Primitive and modern outdoor skills

Mussel Foray


One of the meetup groups I follow had a mussel collecting foray this weekend, so we departed from our usual loner ways and tagged along. The five of us met up in Half Moon bay with our buckets and boots and hiked out across the beach and the eel grass to towards the mussel rocks. It was an extra low tide (-.6) due to the full moon, so travel was easy. Almost immediately someone found sea snails. They don't hold on tightly, so it's easy to just scoop a handfull at a time out of the shallow water pockets left behind as the tide went out.

After hopping across several little water ways we got to the mussel rocks. They looked pretty much like mussel rocks always look - encrusted up and down with mussels of various sizes. Only this time we were going to eat them. :) We took a quick detour first though and collected a few sea urchins. They were a bit of a challenge, but if you can get a good hold on the far side of them then quickly tilt them towards you they pop of the rocks pretty easily. There weren't too many though, so we only took a few.

Then it was time for the main attraction! Mussel harvesting went even faster than the sea urchin harvesting. I just put on some gloves, grabbed a big one and levered and twisted it off. Ones in the center of a tight community are almost impossible to budge, but if you can find some large ones near the edge they're pretty easy to lever off. Everyone else was harvesting without gloves, which worked though resulted in a few cuts.

Brewer and I quickly gathered as many as we thought we'd need for dinner and helped some of the other people get up to their limit. It was too much fun to want to stop harvesting. On the way back we wandered around peeking in at the sea anemones (for giggles try trowing on some food) and various sea weeds. Unfortunately none of us knew anything about the seaweeds, so we let those be.

The catch!

Back at home we rallied the troops and started in on making dinner. The sea urchins we prepared by tapping them solidly on the mouth side until you can lift out the mouth. Then I used my finger to detach all the black bits from the inside of the urchin and poured them out, leaving only the orange gonads. We ate this uni both straight and after rinsing them off in fresh water.
Unwashed they start quite salty and then transition to sweet. It's an interesting flavor, but a bit too intense to eat straight, which is what we were doing. I'll definitely try and cut them with some other food next time, maybe spread them on bread.

We rinsed and scrubbed the mussels (leaving the beards on) and then steamed them in some white wine, garlic and onion. After all the mussels were steamed we poured off most of the liquid from the steaming pot, being careful to leave the grit behind, and poured it over a pot of spagetti with some more butter. We did the same thing for the few odd ball sea life that we'd also picked up (some of it accidentally). The spagetti and mussels were amazing. The beards pull off the cooked mussels easily, and there was almost no grit. Everything tasted sooo good. We couldn't even come close to finishing all the mussels and had to give them away to several neighbors. Eight mussels a person turns out to be about as much as anyone can eat with a bit of pasta.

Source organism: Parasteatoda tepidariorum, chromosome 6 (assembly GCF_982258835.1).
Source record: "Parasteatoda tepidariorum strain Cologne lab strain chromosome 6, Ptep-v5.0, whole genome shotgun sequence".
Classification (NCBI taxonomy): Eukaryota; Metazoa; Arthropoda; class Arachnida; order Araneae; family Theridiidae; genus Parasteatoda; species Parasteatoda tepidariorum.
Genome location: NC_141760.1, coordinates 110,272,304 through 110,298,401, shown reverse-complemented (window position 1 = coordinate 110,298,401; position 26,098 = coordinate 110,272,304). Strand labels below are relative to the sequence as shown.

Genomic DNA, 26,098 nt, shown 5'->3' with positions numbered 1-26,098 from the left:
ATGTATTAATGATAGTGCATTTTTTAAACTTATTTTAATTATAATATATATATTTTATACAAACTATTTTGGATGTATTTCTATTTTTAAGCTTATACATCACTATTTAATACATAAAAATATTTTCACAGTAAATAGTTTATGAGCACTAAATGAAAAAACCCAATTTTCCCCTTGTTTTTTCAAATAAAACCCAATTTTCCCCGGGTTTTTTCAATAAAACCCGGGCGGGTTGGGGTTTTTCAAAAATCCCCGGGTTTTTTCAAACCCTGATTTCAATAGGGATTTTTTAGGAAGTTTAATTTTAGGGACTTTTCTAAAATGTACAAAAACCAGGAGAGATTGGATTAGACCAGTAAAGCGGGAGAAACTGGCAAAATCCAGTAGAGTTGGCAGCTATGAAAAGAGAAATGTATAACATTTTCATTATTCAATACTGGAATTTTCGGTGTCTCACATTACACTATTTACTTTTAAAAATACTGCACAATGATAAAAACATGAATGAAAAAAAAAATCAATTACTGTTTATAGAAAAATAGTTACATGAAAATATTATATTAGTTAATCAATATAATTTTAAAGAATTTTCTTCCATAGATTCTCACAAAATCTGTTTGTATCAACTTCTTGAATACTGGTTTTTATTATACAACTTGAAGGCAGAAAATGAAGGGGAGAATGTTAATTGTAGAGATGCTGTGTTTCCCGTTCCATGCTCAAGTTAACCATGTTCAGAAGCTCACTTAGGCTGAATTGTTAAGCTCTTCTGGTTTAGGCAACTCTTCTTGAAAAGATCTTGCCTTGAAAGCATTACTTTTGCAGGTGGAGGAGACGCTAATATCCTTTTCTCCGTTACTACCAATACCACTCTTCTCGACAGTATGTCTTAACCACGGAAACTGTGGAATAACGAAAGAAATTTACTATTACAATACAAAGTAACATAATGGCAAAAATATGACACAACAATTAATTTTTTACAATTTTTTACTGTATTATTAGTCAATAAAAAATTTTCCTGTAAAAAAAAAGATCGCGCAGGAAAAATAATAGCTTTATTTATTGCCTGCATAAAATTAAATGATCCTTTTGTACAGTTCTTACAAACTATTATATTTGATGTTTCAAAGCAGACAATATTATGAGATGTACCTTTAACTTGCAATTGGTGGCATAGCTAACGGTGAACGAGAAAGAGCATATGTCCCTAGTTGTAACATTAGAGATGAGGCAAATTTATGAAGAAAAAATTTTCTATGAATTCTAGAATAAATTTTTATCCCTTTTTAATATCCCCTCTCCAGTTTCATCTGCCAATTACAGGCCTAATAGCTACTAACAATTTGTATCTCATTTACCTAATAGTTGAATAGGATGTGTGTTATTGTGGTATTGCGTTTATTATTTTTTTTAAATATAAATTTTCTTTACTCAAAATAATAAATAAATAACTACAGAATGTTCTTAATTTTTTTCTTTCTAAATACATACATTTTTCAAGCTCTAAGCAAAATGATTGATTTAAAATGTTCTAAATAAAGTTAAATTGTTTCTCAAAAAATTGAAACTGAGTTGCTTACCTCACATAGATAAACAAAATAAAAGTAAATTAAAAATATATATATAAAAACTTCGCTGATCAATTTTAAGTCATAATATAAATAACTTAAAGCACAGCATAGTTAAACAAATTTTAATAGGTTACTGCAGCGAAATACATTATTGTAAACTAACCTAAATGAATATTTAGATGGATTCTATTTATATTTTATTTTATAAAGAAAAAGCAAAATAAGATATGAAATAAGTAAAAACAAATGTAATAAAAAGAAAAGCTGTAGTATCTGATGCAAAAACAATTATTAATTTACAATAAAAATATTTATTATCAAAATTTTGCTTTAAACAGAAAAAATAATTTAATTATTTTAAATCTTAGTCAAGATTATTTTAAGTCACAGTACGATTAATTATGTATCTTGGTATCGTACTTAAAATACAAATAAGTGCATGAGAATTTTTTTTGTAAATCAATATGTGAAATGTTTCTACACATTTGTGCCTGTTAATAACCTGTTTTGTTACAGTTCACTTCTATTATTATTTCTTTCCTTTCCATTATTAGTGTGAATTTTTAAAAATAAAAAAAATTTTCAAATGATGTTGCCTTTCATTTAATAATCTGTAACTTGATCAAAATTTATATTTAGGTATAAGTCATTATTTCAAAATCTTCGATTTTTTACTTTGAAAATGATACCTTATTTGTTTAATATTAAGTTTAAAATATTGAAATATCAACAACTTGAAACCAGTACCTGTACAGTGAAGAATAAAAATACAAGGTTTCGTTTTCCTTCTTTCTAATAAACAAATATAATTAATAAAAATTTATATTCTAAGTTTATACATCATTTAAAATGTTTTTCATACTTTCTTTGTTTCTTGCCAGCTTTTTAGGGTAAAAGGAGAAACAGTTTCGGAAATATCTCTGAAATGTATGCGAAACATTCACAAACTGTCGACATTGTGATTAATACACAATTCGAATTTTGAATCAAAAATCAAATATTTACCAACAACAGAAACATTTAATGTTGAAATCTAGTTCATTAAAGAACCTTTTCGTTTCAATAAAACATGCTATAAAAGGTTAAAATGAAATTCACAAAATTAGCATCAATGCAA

I used this recipe for making the sea snails. Getting them out of their shells wasn't too bad - we mostly used small screw drivers and finishing nails to poke them out due to a lack of toothpicks, but that just added to the amusement. The snails had two main sections internally. A mostly black foot, and a white/brown tail part. The two pieces detach easily. We decided to try and use both. The snails came out tasty, a bit tough, and more gritty than I would have liked. We at them up, but next time I think I'll wash the snails again after getting them out of their shells, and I might cook the tails separately from the feet 'cause I think they may have been causing some of the grit. We ate this over the spagetti as well.

In the end we were stuffed and happy with wine. I call it a success.
More pictures here

A note on legality

In California all you need to legally collect mussels is a fishing license and a scale (you need a way to ensure you aren't exceeding the bag limit). According to this site the bag limit is ten pounds. Determining where you can collect is tricky, and at this point I'm considering calling to determine if some other spots I'd like to try are legal. Also it's not safe to collect filter feeders around San Francisco in the summer months as they can harbor toxins. To prevent accidental poisonings California has a mussel quarantine from May 1st to October 31st, so get out before then.